Since January, Hizballah gunners have been firing anti-aircraft guns into the skies above northern Israel, whether planes are flying or not. The shells - some of which may have been calibrated to explode on contact - rain on Israeli communities in the north.  


Syrian Involvement

It is axiomatic that nothing happens in Lebanon without Syrian approval, including Hizballah mischief-making. Besides permitting the transfer of Iranian military equipment via Damascus airport, Syria reportedly provided Hizballah with heavy 240 mm rockets from its own arsenal.7  

In early July 2002, a commentator for the Beirut Daily Star revealed, "Hizballah's secretary-general, Sayyed Hassan Nasrallah, visited Damascus to commemorate the death of Jihad Jibril. Surrounded by Ahmad Jibril and Islamic Jihad's Ramadan Abdallah Shallah, Nasrallah emphasized that attacks against Israel would continue. No doubt this is a view shared by the Syrian leadership."8  

Syria has not permitted the dispatch of the Lebanese army to the southern regions controlled by Hizballah, as required by UN Security Council Resolution 425 (March 19, 1978) which called for the return of the Lebanese government's "effective authority in the area."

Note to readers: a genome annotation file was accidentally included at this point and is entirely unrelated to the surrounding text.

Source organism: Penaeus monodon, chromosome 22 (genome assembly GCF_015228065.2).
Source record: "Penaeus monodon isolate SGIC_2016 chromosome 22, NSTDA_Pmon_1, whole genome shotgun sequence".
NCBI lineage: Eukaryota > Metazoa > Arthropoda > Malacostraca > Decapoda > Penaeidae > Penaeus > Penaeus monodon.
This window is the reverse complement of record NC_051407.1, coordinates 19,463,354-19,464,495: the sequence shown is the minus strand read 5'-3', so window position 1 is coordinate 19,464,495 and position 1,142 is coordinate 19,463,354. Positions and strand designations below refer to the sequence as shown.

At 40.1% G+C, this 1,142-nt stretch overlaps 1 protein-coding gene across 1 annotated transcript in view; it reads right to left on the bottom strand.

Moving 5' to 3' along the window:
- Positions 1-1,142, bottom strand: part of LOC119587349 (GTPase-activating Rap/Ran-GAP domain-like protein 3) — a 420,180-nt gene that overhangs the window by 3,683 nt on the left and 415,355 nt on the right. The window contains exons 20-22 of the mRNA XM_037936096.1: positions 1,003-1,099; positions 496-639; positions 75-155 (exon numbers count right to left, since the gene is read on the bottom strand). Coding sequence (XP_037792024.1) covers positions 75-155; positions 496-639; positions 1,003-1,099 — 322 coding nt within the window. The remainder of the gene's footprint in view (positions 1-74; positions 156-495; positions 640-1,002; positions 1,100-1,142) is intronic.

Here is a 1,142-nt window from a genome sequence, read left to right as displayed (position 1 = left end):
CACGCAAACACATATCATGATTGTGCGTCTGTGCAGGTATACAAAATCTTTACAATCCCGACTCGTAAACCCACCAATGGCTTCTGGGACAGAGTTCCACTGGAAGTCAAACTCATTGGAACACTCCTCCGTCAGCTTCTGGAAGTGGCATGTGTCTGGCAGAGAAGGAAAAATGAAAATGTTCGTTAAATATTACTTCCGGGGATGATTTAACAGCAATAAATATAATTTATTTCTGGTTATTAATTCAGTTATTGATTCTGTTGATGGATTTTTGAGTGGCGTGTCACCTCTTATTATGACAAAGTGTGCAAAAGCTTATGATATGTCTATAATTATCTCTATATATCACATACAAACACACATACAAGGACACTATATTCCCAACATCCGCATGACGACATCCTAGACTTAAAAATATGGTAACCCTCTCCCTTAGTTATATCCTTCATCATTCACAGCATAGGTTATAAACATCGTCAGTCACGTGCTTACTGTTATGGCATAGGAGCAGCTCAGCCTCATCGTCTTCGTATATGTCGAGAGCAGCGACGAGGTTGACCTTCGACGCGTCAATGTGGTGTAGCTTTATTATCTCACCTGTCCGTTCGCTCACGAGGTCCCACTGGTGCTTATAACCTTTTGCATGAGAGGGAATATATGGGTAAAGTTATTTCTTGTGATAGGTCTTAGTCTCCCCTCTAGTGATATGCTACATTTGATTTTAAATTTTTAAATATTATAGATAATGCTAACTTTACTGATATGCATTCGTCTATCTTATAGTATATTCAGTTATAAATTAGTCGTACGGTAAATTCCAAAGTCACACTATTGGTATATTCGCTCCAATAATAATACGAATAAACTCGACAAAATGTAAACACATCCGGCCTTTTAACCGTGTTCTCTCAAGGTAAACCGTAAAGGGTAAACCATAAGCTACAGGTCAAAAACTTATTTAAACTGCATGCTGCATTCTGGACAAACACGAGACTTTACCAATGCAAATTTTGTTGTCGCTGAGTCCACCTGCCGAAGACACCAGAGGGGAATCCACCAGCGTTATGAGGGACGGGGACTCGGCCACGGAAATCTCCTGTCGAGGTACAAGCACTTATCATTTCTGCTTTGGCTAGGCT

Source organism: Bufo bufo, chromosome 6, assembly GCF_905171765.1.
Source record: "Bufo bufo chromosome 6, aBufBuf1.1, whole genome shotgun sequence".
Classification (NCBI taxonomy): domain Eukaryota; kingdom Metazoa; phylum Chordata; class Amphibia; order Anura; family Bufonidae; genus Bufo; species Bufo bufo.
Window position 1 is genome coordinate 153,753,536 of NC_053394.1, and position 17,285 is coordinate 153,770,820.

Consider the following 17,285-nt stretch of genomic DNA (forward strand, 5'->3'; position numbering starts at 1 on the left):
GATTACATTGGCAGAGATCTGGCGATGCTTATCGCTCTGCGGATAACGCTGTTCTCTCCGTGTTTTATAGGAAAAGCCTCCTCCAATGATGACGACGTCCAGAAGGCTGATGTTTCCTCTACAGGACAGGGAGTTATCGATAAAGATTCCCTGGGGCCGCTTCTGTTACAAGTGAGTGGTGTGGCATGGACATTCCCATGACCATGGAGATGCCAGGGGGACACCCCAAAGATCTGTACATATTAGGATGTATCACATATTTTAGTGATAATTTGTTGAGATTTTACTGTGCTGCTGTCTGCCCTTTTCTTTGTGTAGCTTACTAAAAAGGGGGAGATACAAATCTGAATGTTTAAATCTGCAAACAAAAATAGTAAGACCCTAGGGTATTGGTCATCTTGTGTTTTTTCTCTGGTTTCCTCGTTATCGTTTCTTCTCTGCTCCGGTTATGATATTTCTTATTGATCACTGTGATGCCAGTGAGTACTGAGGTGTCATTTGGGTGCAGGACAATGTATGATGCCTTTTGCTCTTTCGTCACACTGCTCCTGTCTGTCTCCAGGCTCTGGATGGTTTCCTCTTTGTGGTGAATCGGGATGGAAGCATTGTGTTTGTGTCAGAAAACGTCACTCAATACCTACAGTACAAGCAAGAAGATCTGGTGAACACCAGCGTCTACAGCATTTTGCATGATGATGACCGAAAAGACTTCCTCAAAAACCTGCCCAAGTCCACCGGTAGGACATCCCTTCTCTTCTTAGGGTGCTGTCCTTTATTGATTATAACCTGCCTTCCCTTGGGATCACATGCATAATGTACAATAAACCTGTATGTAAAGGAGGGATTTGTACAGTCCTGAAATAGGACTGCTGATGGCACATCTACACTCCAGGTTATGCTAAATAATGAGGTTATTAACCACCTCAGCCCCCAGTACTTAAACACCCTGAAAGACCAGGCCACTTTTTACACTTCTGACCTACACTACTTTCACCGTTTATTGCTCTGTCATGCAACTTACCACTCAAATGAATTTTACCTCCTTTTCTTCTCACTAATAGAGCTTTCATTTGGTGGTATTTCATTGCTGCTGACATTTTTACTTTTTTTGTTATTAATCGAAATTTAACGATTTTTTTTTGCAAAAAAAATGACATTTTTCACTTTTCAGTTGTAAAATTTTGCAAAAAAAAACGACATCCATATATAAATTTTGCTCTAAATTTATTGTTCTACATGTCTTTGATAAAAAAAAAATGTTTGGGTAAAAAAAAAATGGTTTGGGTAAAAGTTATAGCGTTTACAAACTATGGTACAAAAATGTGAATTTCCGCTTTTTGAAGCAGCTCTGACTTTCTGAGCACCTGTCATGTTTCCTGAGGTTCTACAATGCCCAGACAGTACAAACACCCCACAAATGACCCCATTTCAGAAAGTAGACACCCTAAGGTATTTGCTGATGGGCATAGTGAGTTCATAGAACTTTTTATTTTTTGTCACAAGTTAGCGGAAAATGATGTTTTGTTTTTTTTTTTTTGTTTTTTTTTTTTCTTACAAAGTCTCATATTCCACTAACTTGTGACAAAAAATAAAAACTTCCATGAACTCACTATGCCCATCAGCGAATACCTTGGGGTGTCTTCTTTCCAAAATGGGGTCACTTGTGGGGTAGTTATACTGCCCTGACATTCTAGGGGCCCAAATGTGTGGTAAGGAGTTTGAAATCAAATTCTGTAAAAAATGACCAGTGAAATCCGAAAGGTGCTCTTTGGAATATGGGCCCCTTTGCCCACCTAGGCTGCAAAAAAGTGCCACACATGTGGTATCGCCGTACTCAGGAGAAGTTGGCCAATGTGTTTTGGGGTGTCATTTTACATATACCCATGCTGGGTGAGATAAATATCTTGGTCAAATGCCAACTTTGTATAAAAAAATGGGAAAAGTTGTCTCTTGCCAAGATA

President Bashar Assad boldly responded to President Bush's challenge to cut ties with Hizballah and Palestinian terrorist organizations on July 1. In an interview published in the Al-Liwaa newspaper, Assad declared: "Syria supports the Lebanese national resistance, including Hizballah...in resisting Israeli occupation and liberating land, politically and in the media, because the brothers in the Lebanese resistance do not need military support from Syria....As for the Palestinian groups [in Syria]...their work is limited to political and media activities, and their offices in Damascus provide political representation to the 400,000 Palestinians living in Syria and who look to attain their rights and return to their land."9  


Syrian-Iranian-Terrorist Ties

If the late President Hafez Assad kept Iran at arm's length, his son Bashar, the current president, is locked in an embrace with Iran. "The deepening partnership between Iran and Bashar Assad's Syria," warned strategic affairs analyst Ze'ev Schiff, "should be considered as one of the more important recent developments in the region. In the meantime, he is allowing Iranian religious propagandists to operate in his country's mosques."10  

Iranian fingerprints were evident in terrorist attacks against Israeli targets in South America and in assassinations throughout Europe a decade ago. If Iran did, indeed, turn away from terrorist activity in the mid-1990s, as some analysts have argued, the Islamic republic has now returned to the terrorist game with a murderous vengeance. The arms-laden Karine-A ship was outfitted by Iran in Iran, and visitors to Tehran report of officials' public pride in the venture.